There are three kinds of zisha clay: purple clay, red clay, and green clay. Each material can be made into pottery on its own or mixed with the other two kinds of clay. In 1916, potters began to add oxidized metal to the fine clay powder in order to achieve a variety of colors like, dark purple, pear brown, copper, or dark green. However, the most cherished pots are still the natural untouched zisha clay. Purple clay is the most common type of Yi Xing tea ware and usually resembled a dark brown once fired. Green clay is only found in small quantities and therefore it is rare to see an entire pot made of this material. It is usually used for accents and decoration and resembles the color of a dark egg shell once fired. Red, or Zhuni pots, are not as common as the purple clay, but can still be found in larger amounts then the green clay. This material is located deep within the mountain layers towards the bottom of the mineral deposits making it more difficult to find and therefore more sought after.
Once ready to construct a piece of pottery the clay is re-hydrated and pounded to remove any excess air bubbles. High quality clay is pounded for weeks achieving a very even and consistent surface. The worked zisha clay possesses many unique qualities. It has a near perfect plasticity making it possible to create many different sizes and shapes coupled with sharp, distinct designs. Its cohesive force is also strong, but not sticky when worked with either hands or tools. This is an important factor since these pots are rolled and pressed, not thrown like some other forms of ceramic ware. Also, the shrinking force is very small only reducing in size about ten percent from molding to firing. This allows for precise fitting and closely matched lids helping the teapot sustain the correct water temperature for a complete tea infusion. Lastly, there exists an appropriate quantity of ferric oxide and many other micro-metallic elements making the color of a zisha teapot plain and graceful. Since the simplistic beauty is much sought after, it is rare that a potter will enhance its natural form with glazes.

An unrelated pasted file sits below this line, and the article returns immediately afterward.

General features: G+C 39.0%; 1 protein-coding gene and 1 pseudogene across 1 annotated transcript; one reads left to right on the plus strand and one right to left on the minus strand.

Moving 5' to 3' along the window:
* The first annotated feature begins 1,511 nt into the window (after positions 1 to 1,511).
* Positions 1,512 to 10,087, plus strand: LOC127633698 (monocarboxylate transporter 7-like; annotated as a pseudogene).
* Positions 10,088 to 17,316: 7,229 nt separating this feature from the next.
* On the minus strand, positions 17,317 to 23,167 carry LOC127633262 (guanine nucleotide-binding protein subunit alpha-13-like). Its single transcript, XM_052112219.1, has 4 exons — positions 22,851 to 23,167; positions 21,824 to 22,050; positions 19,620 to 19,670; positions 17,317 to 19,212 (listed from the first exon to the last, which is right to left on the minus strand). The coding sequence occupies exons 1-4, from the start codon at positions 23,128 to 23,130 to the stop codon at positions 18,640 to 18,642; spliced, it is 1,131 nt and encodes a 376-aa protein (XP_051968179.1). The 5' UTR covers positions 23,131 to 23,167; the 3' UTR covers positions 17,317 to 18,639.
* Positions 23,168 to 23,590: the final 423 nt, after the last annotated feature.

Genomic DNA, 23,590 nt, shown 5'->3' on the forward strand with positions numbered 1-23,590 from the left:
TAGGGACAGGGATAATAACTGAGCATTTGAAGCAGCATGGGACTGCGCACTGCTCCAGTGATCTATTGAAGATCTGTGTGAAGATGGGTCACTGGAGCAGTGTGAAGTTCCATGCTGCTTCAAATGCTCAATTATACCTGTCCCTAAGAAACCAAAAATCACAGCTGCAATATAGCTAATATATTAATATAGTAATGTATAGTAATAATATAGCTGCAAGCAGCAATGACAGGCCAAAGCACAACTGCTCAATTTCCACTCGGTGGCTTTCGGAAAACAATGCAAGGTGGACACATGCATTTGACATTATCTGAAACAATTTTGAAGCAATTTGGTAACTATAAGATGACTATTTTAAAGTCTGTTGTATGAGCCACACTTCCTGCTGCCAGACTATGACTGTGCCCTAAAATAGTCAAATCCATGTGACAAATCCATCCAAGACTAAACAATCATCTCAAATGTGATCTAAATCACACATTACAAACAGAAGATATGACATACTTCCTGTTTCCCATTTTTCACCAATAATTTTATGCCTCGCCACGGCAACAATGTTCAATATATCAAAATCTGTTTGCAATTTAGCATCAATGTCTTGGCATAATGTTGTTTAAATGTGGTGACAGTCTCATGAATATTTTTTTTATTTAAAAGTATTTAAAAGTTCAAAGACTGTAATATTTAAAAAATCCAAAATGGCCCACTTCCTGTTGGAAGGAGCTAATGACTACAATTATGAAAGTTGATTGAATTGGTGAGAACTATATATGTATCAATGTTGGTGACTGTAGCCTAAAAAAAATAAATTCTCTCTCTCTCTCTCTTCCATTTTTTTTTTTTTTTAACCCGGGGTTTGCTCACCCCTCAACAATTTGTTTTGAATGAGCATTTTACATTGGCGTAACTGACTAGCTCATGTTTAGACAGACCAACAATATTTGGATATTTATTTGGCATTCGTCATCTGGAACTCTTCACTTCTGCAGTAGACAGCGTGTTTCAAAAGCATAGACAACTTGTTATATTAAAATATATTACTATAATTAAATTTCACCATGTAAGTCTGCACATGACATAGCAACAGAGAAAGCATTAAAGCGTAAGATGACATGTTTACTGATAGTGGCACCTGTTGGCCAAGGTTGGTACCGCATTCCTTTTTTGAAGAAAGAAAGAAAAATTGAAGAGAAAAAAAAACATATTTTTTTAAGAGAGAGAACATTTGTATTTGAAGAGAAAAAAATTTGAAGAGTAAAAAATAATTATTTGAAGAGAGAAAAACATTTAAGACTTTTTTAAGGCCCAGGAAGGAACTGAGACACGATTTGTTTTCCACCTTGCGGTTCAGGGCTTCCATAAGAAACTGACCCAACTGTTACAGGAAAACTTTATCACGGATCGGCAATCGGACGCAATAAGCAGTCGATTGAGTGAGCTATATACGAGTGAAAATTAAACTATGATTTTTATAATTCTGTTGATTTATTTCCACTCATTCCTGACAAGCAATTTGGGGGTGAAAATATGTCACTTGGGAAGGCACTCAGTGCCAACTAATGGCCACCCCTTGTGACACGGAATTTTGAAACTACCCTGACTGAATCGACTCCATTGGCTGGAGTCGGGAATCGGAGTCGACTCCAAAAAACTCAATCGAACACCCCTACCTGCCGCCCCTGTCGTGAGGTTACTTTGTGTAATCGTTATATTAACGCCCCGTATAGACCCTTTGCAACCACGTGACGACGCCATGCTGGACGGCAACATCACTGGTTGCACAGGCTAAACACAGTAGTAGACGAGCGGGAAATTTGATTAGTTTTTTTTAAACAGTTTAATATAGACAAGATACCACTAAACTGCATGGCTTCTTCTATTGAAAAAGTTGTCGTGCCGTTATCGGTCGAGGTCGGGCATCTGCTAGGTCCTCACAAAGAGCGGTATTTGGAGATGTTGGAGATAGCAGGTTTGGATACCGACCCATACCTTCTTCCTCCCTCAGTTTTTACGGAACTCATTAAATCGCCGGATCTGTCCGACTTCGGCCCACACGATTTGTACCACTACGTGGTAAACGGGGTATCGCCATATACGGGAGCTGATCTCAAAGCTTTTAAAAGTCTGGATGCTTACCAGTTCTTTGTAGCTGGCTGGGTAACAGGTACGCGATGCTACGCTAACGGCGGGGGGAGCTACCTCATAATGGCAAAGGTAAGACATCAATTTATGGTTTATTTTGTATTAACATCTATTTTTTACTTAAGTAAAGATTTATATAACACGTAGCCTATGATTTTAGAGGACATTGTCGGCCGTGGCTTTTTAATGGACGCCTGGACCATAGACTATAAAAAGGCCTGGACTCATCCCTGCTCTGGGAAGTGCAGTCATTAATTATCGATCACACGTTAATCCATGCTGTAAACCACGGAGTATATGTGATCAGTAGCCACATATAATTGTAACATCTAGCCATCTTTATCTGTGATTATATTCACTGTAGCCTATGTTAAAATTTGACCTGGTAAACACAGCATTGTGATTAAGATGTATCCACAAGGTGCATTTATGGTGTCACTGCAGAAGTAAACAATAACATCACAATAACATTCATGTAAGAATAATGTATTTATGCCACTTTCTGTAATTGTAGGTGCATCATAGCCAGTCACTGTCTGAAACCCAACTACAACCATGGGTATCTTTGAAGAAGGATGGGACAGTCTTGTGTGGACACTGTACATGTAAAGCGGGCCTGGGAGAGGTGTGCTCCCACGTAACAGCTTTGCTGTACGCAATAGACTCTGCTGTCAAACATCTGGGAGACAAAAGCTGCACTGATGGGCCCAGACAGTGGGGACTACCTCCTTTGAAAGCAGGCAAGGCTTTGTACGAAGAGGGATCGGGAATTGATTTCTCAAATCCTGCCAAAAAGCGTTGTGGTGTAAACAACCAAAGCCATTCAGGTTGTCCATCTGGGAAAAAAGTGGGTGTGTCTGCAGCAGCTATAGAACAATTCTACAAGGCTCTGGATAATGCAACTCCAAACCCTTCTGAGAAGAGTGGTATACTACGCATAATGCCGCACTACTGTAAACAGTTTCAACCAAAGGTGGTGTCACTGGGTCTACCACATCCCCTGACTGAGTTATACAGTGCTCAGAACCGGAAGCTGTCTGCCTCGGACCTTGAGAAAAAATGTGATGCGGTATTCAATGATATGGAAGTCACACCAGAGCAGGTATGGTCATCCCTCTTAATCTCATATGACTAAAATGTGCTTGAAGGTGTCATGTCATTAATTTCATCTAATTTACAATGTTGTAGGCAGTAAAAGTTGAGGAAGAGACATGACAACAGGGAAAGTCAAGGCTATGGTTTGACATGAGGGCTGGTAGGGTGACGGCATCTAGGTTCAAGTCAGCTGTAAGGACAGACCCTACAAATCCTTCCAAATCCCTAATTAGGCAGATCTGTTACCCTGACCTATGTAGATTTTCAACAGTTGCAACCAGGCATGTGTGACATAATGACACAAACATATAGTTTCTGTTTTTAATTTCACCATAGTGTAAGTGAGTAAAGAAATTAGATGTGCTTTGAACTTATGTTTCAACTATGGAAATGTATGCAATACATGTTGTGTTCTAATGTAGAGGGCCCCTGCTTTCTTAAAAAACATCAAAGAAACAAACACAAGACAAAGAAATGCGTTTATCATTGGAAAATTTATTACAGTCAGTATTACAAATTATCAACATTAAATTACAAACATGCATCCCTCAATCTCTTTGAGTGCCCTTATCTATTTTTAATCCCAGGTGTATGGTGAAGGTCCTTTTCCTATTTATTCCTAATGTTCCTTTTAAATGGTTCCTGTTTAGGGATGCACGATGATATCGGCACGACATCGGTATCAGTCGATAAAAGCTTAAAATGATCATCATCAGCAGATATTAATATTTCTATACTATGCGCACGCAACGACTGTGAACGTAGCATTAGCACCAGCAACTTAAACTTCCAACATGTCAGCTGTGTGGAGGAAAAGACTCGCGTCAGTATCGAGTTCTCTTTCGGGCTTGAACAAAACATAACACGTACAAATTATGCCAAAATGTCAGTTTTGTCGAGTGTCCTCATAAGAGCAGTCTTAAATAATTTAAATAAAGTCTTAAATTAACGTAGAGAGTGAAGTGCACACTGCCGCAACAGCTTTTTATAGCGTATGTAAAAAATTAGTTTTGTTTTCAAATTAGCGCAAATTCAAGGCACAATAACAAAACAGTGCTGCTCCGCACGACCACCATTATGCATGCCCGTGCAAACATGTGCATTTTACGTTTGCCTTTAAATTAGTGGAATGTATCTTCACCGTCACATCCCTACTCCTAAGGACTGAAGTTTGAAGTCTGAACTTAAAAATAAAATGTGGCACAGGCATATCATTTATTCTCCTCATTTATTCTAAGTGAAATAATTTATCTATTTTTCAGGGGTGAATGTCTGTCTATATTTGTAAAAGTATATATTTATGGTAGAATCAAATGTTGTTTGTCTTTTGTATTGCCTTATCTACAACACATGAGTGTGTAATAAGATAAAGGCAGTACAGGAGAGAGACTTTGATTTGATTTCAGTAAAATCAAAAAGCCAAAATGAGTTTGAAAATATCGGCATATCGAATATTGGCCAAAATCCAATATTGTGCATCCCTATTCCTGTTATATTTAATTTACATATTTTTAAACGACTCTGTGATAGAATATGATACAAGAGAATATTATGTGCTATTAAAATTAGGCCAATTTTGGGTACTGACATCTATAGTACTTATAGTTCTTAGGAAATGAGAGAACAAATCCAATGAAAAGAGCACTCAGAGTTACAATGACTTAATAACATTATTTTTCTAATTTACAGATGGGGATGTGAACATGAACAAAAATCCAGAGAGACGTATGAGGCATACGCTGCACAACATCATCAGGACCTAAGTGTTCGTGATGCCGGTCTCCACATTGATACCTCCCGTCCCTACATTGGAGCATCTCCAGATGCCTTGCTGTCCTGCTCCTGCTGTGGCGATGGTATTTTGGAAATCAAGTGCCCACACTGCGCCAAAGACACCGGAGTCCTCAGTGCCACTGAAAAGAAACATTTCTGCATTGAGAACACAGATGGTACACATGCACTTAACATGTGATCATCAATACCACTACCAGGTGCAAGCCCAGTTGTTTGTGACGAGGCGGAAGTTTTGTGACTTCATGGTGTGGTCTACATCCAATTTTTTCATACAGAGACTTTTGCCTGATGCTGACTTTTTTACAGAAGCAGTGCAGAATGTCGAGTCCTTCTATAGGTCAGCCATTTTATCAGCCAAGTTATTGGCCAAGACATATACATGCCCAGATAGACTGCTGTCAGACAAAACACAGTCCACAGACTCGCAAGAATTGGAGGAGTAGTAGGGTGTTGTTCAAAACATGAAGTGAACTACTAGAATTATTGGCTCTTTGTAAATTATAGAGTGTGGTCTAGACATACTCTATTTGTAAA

Selecting and Preparing Yixing Tea Ware
Zisha teapots are very popular among collectors, but although a respected art form these fine ceramic pieces are not just for decoration. The pot exists as a partner to the tea and should be used and enjoyed.In general there are five styles of zisha tea ware and through experience and time you will slowly begin to discover what pot best suits your personal style and needs.
- Round Tea Pot: This is generally considered a feminine design. The open structure is great for the use of tightly packed oolong teas like Monkey Picked because the space allows for the full opening of the leaves.
- Square Tea Pot: A masculine design that is extremely difficult to make. If not assembled correctly the firing process can easily distort the angles of a square pot ruining the overall design. The walls are generally thicker so these tea pots are good for strongly oxidized teas that require a higher water temperature to get a full flavored infusion.
- Ribbed Tea Pot: This is a very difficult design that is similar in shape to a round tea pot. It takes a very skilled craftsperson to create a ribbed tea pot that is perfectly matched between the body, lid, and spout.
- Nature and Mythology Motifs: To beginning tea drinkers these tea pots are very appealing because they require little knowledge of tea to be appreciated. Often depicting common animals and mythology, these pots are delightful to look at.
- Tea Ware Replications: It has become increasingly popular for zisha potters to recreate famous historical tea sets that had been constructed from various other materials. This type of tea set is used mostly for display.
Steps to prepare your new Zisha Yixing Pot
There are two ways to prepare a zisha tea pot for use. One requires boiling the entire pot in water, but unless you are experienced with this process it is easy to damage the delicate structure of your pot. We recommend the method described below because it is both safe and effective.
- Pour room temperature water inside your tea pot and let sit for 4-5 hours.
- Pour the water out and add boiling water to the inside of your pot. Let the water soak until the water decreases to room temperature.
- Choose the type of tea that you would like to enjoy in your new pot. Place some tea leaves inside the pot and pour boiling water inside. Let the water cool to room temperature then pour out.
- Add water again to the same batch of leaves and let it cool for a second time, once cool discard both water and tea.
- Your pot is ready to be used.